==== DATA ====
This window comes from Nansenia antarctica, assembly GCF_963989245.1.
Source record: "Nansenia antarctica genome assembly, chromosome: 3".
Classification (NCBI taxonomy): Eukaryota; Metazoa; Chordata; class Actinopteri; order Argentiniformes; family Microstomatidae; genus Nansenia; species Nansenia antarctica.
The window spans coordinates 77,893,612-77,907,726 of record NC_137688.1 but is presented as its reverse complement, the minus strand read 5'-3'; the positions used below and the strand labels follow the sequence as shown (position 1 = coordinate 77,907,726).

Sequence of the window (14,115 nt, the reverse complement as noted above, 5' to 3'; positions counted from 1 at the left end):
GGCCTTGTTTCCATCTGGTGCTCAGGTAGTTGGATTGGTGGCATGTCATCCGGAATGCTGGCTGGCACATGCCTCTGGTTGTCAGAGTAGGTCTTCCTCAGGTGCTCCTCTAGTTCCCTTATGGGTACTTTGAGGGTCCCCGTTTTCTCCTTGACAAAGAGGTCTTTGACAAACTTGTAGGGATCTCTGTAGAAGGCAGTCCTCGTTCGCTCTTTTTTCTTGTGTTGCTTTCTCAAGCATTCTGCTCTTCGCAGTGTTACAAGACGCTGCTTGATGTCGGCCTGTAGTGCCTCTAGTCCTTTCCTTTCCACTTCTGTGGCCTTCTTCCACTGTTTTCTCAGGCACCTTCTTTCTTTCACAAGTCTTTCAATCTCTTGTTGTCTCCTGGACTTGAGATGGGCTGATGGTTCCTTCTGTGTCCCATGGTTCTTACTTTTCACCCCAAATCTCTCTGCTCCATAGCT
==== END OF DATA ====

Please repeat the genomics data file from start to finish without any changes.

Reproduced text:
This window comes from Nansenia antarctica, assembly GCF_963989245.1.
Source record: "Nansenia antarctica genome assembly, chromosome: 3".
Classification (NCBI taxonomy): Eukaryota; Metazoa; Chordata; class Actinopteri; order Argentiniformes; family Microstomatidae; genus Nansenia; species Nansenia antarctica.
The window spans coordinates 77,893,612-77,907,726 of record NC_137688.1 but is presented as its reverse complement, the minus strand read 5'-3'; the positions used below and the strand labels follow the sequence as shown (position 1 = coordinate 77,907,726).

Sequence of the window (14,115 nt, the reverse complement as noted above, 5' to 3'; positions counted from 1 at the left end):
GGCCTTGTTTCCATCTGGTGCTCAGGTAGTTGGATTGGTGGCATGTCATCCGGAATGCTGGCTGGCACATGCCTCTGGTTGTCAGAGTAGGTCTTCCTCAGGTGCTCCTCTAGTTCCCTTATGGGTACTTTGAGGGTCCCCGTTTTCTCCTTGACAAAGAGGTCTTTGACAAACTTGTAGGGATCTCTGTAGAAGGCAGTCCTCGTTCGCTCTTTTTTCTTGTGTTGCTTTCTCAAGCATTCTGCTCTTCGCAGTGTTACAAGACGCTGCTTGATGTCGGCCTGTAGTGCCTCTAGTCCTTTCCTTTCCACTTCTGTGGCCTTCTTCCACTGTTTTCTCAGGCACCTTCTTTCTTTCACAAGTCTTTCAATCTCTTGTTGTCTCCTGGACTTGAGATGGGCTGATGGTTCCTTCTGTGTCCCATGGTTCTTACTTTTCACCCCAAATCTCTCTGCTCCATAGCT